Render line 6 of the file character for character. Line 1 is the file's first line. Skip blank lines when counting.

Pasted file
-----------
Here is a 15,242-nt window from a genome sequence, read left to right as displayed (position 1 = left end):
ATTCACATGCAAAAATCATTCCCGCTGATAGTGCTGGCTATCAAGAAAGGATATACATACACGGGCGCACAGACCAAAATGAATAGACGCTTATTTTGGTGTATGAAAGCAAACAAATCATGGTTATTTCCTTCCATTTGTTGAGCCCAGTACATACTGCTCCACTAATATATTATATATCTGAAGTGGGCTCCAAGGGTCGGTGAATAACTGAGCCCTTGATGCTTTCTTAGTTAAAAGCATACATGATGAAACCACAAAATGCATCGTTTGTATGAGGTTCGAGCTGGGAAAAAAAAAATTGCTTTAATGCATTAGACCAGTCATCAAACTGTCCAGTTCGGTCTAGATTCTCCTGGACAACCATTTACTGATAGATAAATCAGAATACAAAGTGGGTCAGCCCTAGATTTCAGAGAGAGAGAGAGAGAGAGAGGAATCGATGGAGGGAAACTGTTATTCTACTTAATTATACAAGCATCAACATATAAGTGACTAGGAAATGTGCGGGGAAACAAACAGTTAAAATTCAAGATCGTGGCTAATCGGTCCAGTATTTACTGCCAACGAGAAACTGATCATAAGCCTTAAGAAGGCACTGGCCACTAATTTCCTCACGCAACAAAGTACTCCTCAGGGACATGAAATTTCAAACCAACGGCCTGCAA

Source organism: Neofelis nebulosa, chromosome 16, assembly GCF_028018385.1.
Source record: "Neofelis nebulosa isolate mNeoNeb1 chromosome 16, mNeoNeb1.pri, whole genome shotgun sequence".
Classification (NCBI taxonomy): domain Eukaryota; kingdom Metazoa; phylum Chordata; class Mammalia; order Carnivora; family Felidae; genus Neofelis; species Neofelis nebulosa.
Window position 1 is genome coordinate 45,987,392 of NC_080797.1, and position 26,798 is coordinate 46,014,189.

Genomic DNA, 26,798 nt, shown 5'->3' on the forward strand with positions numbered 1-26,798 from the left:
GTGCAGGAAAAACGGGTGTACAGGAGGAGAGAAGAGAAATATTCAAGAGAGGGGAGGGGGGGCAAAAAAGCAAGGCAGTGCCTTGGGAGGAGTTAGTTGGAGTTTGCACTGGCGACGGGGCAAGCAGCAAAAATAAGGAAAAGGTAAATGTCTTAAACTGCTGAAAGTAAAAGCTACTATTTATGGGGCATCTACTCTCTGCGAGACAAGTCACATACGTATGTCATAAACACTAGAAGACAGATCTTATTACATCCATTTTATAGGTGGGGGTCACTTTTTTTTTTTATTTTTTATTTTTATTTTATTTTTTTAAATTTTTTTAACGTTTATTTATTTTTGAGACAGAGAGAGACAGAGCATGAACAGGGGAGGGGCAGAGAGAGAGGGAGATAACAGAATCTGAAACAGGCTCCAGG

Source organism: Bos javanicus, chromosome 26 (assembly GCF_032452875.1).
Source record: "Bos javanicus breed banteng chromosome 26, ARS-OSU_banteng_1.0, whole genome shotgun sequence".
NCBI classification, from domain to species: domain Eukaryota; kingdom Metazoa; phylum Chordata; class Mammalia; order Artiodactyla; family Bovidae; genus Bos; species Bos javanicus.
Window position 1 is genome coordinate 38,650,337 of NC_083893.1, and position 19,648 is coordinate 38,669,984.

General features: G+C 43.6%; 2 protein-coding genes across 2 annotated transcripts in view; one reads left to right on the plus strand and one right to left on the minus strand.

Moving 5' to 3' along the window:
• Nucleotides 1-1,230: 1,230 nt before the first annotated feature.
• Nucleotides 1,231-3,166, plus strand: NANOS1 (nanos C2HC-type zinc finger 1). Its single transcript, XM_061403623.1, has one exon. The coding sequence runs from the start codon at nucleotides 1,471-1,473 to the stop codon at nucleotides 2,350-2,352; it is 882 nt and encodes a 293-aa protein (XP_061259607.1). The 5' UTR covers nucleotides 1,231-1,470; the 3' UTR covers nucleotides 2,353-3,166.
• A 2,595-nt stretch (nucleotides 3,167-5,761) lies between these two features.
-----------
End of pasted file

Window position 1 is genome coordinate 45,987,392 of NC_080797.1, and position 26,798 is coordinate 46,014,189.